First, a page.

Saturday, November 21, 2009



Here's November's story!


Micronation=small nation? Not really. I’ll explain, read on. Ever wanted your own country as a kid? Some adults claim that, in their property or land they control, they do. But since these are not officially nations, they have no diplomatic rights and only have the power of creating laws because it is their property, and even then they can’t cancel out real laws by their home country, excluding micronations in international waters.

A micronation, by definition is a country not officially recognised by other governments excluding other micronations. The closest a micronation has gotten to being recognised is Sealand, but I will talk about it later. Most often micronations are surrounded by a full country, and considered land-locked. One exception is seasteading, the idea of creating permanent dwellings at sea, and therefore outside the territories claimed by any nations.

Sealand is a micronation built through seasteading in then international waters on a Maunsell Fort. The Maunsell Forts were built to protect Britain in WWII from German mine-laying craft. The fort Sealand is based on is HM Fort Roughs, about 6 miles off the coast of Suffolk, England. At the time of Sealand’s founding on HM Fort Roughs, Britain’s territorial waters extended only 3 miles. Now however, Britain’s territorial waters extend 12 miles, causing Sealand to declare waters for a 3 mile radius it’s “territory”. The reason it is so close to being recognised, as I mentioned earlier, is that during a small conflict between two “governments” both claiming control of Sealand, a man named Alexander Achenbach who claimed to be “Prime Minister” of Sealand, and leader of the attacking party, was charged with treason by Prince Roy of Sealand, and would be held until he paid a fine of over $35,000 USD. Both Germany and the Netherlands petitioned to the United Kingdom for his release, but Britain claimed Sealand was not part of the UK, becoming the first government to recognise a micronation as a nation, and causing Sealand to become the first recognised micronation. In the end, Germany sent their diplomat from the London embassy via helicopter to negotiate the release of the false “Prime Minister”. This action, sending a diplomat, if temporarily, caused Germany to be the second country to recognise a micronation, and Sealand, as a country. Afterwards both denied this happening.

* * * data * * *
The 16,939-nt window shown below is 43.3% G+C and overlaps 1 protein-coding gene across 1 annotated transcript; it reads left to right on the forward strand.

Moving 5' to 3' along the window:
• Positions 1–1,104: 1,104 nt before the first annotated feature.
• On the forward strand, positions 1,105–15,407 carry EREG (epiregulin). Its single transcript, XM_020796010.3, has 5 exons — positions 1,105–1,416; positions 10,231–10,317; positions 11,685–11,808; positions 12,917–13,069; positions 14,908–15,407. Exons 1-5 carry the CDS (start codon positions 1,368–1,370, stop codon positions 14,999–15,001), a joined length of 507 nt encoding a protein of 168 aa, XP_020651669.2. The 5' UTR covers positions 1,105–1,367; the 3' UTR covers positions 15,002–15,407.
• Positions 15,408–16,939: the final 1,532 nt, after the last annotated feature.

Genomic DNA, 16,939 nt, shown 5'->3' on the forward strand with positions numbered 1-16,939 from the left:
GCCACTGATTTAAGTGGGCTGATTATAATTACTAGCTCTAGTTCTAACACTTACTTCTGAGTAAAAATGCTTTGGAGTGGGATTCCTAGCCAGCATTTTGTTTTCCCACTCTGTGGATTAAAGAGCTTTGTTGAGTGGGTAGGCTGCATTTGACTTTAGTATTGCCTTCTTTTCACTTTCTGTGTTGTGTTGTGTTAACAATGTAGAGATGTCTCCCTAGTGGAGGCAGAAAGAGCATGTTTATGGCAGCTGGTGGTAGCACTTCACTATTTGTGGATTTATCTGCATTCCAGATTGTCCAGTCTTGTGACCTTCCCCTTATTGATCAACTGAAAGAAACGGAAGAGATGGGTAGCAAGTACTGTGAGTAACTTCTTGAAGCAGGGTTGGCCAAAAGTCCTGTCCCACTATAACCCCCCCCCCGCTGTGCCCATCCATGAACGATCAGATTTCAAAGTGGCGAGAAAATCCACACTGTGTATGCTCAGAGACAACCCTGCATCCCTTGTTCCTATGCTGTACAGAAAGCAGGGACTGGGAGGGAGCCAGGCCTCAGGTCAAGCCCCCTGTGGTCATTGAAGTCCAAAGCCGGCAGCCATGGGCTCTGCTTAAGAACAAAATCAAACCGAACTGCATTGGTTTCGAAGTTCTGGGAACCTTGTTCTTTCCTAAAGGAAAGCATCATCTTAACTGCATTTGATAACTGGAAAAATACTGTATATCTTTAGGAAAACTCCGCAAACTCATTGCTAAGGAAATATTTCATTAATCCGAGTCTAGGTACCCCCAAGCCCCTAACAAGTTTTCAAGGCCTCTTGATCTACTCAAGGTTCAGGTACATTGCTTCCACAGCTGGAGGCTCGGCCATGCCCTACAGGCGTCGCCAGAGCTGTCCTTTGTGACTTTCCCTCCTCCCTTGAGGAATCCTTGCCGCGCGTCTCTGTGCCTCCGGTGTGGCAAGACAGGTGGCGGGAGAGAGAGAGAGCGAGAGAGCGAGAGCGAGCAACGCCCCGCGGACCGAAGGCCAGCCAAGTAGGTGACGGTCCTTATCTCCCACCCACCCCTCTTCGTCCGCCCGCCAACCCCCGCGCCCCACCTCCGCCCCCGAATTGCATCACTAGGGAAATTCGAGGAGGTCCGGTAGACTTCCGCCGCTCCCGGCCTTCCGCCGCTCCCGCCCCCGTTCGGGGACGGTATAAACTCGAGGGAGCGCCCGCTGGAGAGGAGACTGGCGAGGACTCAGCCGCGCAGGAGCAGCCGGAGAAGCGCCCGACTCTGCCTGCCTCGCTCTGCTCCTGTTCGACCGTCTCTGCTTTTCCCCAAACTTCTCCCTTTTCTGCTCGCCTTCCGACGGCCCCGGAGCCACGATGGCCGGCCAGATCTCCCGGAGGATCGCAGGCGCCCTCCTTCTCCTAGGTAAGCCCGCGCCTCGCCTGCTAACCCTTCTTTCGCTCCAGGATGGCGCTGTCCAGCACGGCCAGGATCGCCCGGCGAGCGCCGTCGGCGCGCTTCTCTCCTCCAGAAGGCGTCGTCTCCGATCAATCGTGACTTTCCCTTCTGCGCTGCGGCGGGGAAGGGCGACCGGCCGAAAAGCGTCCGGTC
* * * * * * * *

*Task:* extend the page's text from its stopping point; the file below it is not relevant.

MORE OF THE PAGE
Most micronations claiming land are formed by people possessing large estates or acreages, meaning dabbling in micronations can be more than just child’s play. A good example of this is the Republic of Molossia, a micronation composed of land in the Prime Minister/owner’s estates. I pretend I have a micronation myself, but it only is composed of a den, my room and my sister’s room. So micronations are a fantasy to most people, but they can get quite large as far as estates go.

Maybe all the enthusiasts of micronations see them as a way to relax, get away from it all, or just use their imaginations. So I bid farewell as the Prime Minister of the Aspie Republic, Mr. Prime Minister Casey.

1 comment:

James Osborne said...

Hi Casey
Very well written . . . and very interesting.